An off-duty Los Angeles police officer fired his gun at the ground during an altercation with teenagers.
The initial confrontation was part of an ongoing dispute with several juveniles who walked across the officer’s lawn. The dispute escalated one afternoon into a full blown confrontation between one teen in particular and the off-duty police officer.
According to the officer’s account of what happened, the teen said he would shoot the officer. While the juvenile tried to walk away, the officer physically detained the boy while the officer waited for police. At this point, several other teenagers joined in. Two juveniles knocked the officer to the ground, and when a group began surrounding the officer, he withdrew his gun and fired a shot at the ground. No one was injured but the altercation was caught on cell phone footage.
Criminal Charges against the Juveniles
The 13-year-old boy who had the initial confrontation with the off-duty police officer was arrested but released after being booked. He was charged with criminal threats and battery. His 15-year-old friend who engaged in the altercation was also arrested on suspicion of assault and battery but was released to his parents.
Criminal Charges Defined
In California, the crime of criminal threats is defined as putting someone in fear. In this case, the 13-year-old was charged for criminal threats because the officer and several eyewitnesses, many of whom were teenagers themselves, corroborated the officer’s story that the teen threatened to shoot the officer.
Assault is found when a person threatens bodily harm and creates a fear of harm in another person. It’s a common misconception that it must also be accompanied by some sort of touching. It does not, so words alone can constitute assault if it could reasonably create a fear of harm. However, in criminal law, it’s often coupled with battery.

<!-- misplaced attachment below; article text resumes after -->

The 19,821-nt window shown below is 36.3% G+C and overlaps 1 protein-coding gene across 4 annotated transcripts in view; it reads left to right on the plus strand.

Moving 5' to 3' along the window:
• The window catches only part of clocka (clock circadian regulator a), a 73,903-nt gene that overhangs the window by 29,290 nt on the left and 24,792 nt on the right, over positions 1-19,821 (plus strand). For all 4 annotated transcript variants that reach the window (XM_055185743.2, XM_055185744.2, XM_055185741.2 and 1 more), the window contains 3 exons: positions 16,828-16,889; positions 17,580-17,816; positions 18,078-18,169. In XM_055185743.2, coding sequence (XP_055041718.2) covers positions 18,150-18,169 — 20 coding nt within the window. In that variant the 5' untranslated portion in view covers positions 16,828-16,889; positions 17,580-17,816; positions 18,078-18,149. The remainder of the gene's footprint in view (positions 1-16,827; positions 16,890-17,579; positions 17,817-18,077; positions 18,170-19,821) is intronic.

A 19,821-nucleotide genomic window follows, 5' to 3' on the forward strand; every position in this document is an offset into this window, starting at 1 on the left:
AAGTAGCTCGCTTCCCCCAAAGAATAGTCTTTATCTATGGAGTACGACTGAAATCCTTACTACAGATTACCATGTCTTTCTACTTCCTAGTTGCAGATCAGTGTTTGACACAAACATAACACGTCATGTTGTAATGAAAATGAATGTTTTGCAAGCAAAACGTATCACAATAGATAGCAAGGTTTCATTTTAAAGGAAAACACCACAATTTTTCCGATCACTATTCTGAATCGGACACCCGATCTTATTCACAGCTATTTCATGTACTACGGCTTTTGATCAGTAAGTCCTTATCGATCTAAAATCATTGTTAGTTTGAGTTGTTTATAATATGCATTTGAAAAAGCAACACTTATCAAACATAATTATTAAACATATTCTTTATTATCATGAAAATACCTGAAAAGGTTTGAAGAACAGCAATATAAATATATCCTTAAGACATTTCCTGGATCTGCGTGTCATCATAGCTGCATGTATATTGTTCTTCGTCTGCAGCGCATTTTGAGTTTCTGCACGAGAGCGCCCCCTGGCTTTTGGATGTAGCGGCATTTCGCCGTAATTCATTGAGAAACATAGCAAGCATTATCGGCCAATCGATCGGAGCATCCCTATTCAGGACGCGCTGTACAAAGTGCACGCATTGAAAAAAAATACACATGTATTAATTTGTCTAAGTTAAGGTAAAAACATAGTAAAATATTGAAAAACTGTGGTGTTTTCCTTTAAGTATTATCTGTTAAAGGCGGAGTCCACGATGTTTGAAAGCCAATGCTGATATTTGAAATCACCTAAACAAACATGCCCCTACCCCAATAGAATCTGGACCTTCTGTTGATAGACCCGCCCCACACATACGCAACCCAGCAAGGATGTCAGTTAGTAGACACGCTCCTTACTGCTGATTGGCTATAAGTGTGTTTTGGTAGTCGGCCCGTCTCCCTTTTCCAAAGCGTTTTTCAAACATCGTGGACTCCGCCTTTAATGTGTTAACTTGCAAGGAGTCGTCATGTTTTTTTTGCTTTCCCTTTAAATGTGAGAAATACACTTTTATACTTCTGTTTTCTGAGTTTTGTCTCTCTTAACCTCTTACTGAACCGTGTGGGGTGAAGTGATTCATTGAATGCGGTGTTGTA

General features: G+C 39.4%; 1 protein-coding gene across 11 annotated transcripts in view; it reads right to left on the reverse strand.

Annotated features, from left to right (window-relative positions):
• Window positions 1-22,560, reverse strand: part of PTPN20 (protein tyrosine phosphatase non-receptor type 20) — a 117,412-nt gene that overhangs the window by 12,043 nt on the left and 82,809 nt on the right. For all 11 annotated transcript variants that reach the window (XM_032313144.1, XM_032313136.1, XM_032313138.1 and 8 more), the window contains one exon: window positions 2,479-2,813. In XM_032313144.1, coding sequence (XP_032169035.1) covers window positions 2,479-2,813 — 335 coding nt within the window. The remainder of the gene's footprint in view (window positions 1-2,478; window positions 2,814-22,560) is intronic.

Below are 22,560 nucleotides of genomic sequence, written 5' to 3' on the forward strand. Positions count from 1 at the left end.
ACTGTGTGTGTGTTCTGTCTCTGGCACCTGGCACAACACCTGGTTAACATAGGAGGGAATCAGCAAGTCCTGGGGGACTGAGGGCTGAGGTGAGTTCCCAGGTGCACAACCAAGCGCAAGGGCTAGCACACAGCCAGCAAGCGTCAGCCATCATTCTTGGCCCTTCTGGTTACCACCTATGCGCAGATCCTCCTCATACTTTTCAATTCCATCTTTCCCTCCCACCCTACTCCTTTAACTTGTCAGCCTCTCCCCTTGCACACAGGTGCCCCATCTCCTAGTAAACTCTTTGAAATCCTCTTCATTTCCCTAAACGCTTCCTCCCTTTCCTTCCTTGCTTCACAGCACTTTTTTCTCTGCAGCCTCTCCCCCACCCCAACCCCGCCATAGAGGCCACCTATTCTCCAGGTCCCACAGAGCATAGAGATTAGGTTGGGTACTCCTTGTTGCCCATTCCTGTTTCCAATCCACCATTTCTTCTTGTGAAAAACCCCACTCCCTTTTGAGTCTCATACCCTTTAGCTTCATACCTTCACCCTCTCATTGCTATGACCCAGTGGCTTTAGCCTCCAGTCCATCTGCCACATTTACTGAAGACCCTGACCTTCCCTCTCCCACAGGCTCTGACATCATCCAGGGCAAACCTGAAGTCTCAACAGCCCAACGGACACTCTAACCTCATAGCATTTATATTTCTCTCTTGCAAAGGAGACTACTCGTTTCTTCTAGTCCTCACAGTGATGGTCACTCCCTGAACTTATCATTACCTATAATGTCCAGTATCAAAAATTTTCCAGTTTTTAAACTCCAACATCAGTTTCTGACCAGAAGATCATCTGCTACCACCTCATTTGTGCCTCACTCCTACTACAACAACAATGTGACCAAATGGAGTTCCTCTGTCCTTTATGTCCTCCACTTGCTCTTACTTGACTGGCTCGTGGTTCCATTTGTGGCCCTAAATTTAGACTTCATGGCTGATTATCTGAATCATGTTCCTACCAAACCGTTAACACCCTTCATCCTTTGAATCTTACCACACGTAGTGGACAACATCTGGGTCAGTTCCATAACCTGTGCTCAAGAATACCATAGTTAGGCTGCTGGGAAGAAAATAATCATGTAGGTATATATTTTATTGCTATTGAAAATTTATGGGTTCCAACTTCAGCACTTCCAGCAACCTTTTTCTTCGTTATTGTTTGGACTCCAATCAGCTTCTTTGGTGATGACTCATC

Battery is offensive physical contact with another person, either with or without consent. You will notice that while battery has a touching element, assault does not.
Possible Charges against the Officer
A lot depends on what the officer said and did. From the camera footage and by his own account, we see that he was grabbing the 13-year-old teen. Based on the touching alone, he could have been charged with battery. If he also accompanied his touching with threats against the teen, he could have also been charged with assault.
False imprisonment occurs when a person is restricted in his or her movement without legal authority or justification. Here, the officer held the teenager down, but it appears he had valid justification – he was containing the boy until police arrived. He wouldn’t have been charged with false imprisonment.
Nor would he have been charged with excessive force by a police officer. An officer’s force is “excessive” if it results in serious injury or even death while arresting a suspect. Excessive force is only found when an officer is acting in his or her capacity as a law enforcer. The officer in this case was acting as an off-duty private citizen.
Why Wasn’t the Officer Charged?
To put it simply, there wasn’t enough evidence to charge him with a crime. After the fact, it is easy to say that he shouldn’t have drawn his gun, especially when he’s a grown man involved in a confrontation with a 13-year-old boy over something as inconsequential as crossing his lawn. The officer is bigger, stronger, and older. The juvenile did not appear to be armed. Nevertheless, eyewitness reports demonstrate the teenager said repeatedly he was going to shoot the officer. Camera footage also shows the officer being tackled by two teenage boys. The threats of violence coupled with being tackled to the ground reasonably made the officer feel threatened.
A person has a right to defend him or her self – known as self-defense – meaning they can use reasonable force to protect oneself. Not everyone carries a gun, and certainly it wouldn’t be the first mode of defense for most people, but the officer didn’t shoot at anyone and thankfully no one was hurt. Whether the force he used to protect himself was reasonable is really subjective.
Right or wrong, the officer wasn’t charged, but the potential reprimand from his job and fallout in his community may just be punishment enough.
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